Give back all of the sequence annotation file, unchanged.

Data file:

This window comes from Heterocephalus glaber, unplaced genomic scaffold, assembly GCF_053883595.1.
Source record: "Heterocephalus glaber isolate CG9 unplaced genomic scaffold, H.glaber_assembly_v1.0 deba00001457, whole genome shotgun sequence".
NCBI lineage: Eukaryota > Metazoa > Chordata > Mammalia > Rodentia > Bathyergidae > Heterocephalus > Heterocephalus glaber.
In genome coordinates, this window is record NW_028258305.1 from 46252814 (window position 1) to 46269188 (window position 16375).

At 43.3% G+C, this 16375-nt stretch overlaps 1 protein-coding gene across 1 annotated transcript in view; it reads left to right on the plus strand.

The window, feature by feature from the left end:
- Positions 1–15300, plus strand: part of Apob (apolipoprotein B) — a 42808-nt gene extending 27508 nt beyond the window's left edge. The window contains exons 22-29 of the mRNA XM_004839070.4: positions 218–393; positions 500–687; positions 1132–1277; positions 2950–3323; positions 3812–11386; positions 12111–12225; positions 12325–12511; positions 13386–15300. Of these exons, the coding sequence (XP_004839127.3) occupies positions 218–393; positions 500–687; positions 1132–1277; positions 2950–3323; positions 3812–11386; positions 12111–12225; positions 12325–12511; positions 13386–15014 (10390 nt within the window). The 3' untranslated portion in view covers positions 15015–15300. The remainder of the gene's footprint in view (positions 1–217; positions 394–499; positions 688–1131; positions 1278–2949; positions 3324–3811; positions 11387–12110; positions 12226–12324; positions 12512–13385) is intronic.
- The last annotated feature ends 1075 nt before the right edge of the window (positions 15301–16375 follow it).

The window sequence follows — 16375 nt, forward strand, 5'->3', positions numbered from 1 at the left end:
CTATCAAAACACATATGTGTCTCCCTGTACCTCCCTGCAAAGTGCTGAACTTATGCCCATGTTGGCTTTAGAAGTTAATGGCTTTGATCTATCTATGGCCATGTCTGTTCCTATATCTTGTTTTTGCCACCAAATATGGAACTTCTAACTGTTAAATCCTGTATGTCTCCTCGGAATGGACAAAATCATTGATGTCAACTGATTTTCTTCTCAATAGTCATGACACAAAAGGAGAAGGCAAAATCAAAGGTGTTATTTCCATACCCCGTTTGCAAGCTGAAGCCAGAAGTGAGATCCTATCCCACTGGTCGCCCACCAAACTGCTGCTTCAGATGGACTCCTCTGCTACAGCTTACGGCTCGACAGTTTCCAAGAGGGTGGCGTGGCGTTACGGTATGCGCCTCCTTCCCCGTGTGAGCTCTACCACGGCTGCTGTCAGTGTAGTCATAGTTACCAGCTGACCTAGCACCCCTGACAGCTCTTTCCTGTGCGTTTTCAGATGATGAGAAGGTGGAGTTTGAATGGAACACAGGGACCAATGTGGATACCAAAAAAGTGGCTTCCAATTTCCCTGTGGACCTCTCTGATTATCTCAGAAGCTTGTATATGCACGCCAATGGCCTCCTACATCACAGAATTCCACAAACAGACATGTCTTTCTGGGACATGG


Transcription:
This window comes from Heterocephalus glaber, unplaced genomic scaffold, assembly GCF_053883595.1.
Source record: "Heterocephalus glaber isolate CG9 unplaced genomic scaffold, H.glaber_assembly_v1.0 deba00001457, whole genome shotgun sequence".
NCBI lineage: Eukaryota > Metazoa > Chordata > Mammalia > Rodentia > Bathyergidae > Heterocephalus > Heterocephalus glaber.
In genome coordinates, this window is record NW_028258305.1 from 46252814 (window position 1) to 46269188 (window position 16375).

At 43.3% G+C, this 16375-nt stretch overlaps 1 protein-coding gene across 1 annotated transcript in view; it reads left to right on the plus strand.

The window, feature by feature from the left end:
- Positions 1–15300, plus strand: part of Apob (apolipoprotein B) — a 42808-nt gene extending 27508 nt beyond the window's left edge. The window contains exons 22-29 of the mRNA XM_004839070.4: positions 218–393; positions 500–687; positions 1132–1277; positions 2950–3323; positions 3812–11386; positions 12111–12225; positions 12325–12511; positions 13386–15300. Of these exons, the coding sequence (XP_004839127.3) occupies positions 218–393; positions 500–687; positions 1132–1277; positions 2950–3323; positions 3812–11386; positions 12111–12225; positions 12325–12511; positions 13386–15014 (10390 nt within the window). The 3' untranslated portion in view covers positions 15015–15300. The remainder of the gene's footprint in view (positions 1–217; positions 394–499; positions 688–1131; positions 1278–2949; positions 3324–3811; positions 11387–12110; positions 12226–12324; positions 12512–13385) is intronic.
- The last annotated feature ends 1075 nt before the right edge of the window (positions 15301–16375 follow it).

The window sequence follows — 16375 nt, forward strand, 5'->3', positions numbered from 1 at the left end:
CTATCAAAACACATATGTGTCTCCCTGTACCTCCCTGCAAAGTGCTGAACTTATGCCCATGTTGGCTTTAGAAGTTAATGGCTTTGATCTATCTATGGCCATGTCTGTTCCTATATCTTGTTTTTGCCACCAAATATGGAACTTCTAACTGTTAAATCCTGTATGTCTCCTCGGAATGGACAAAATCATTGATGTCAACTGATTTTCTTCTCAATAGTCATGACACAAAAGGAGAAGGCAAAATCAAAGGTGTTATTTCCATACCCCGTTTGCAAGCTGAAGCCAGAAGTGAGATCCTATCCCACTGGTCGCCCACCAAACTGCTGCTTCAGATGGACTCCTCTGCTACAGCTTACGGCTCGACAGTTTCCAAGAGGGTGGCGTGGCGTTACGGTATGCGCCTCCTTCCCCGTGTGAGCTCTACCACGGCTGCTGTCAGTGTAGTCATAGTTACCAGCTGACCTAGCACCCCTGACAGCTCTTTCCTGTGCGTTTTCAGATGATGAGAAGGTGGAGTTTGAATGGAACACAGGGACCAATGTGGATACCAAAAAAGTGGCTTCCAATTTCCCTGTGGACCTCTCTGATTATCTCAGAAGCTTGTATATGCACGCCAATGGCCTCCTACATCACAGAATTCCACAAACAGACATGTCTTTCTGGGACATGG